Briefings Magazine


The quietest place you’ve never heard of.

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On the northern coast of South America is a small country that until recently has largely remained hidden in the shadows of its more conspicuous neighbors, Brazil and Venezuela. But with the discovery of more than 11 billion barrels of oil reserves, this obscure Caribbean outpost is on course to become one of the largest per capita oil producers in the world.

Known as the “Land of Many Waters,” Guyana is one of the least densely populated countries in the world, while boasting some of the highest levels of biodiversity. With the influx of money and attention, this tropical hideaway, which has won numerous awards for its sensitive approach to tourism and development, is unlikely to remain a secret much longer.

Guyana features one of the largest stretches of untouched rainforest on the planet and the world’s largest single-drop waterfall, which is more than four times taller than Niagara Falls.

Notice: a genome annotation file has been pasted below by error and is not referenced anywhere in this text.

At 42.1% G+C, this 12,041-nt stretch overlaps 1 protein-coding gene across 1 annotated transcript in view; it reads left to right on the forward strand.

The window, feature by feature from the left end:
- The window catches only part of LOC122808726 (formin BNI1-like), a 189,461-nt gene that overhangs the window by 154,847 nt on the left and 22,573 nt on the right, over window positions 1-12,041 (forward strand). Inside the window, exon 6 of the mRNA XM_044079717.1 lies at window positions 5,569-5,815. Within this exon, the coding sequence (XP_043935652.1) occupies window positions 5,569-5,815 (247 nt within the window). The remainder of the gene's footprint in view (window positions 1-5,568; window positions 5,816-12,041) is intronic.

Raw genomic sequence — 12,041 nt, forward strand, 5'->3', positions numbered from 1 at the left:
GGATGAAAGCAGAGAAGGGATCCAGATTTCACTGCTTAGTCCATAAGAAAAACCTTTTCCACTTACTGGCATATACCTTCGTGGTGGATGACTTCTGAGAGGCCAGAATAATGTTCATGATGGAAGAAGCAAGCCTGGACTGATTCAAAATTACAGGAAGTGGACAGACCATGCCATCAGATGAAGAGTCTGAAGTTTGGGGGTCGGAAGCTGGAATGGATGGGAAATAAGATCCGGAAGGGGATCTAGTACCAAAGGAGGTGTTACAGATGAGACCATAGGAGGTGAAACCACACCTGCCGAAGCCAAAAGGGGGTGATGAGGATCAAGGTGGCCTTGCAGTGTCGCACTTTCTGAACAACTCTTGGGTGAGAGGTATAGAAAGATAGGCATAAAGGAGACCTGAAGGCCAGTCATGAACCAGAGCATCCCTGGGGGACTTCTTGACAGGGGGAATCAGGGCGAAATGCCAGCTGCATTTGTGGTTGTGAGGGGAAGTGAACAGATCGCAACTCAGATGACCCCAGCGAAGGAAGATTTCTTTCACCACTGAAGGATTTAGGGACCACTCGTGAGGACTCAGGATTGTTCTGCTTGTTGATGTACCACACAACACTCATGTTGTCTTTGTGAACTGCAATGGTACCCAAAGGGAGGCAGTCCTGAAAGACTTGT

This Caribbean sanctuary is home to a number of massive wildlife species, including the world’s largest scaled freshwater fish, the world’s largest anteater, and the world’s largest river otter.

With revenue from new oil exports, Guyana’s economy grew by 62 percent last year. By 2027, energy producers in the country expect to surpass 1 million barrels per day of oil and gas output.

Guyana is doubling efforts to boost its non-oil economy. The government is investing in massive infrastructure projects, including new roads, power plants, and houses, all the while maintaining single-digit inflation.


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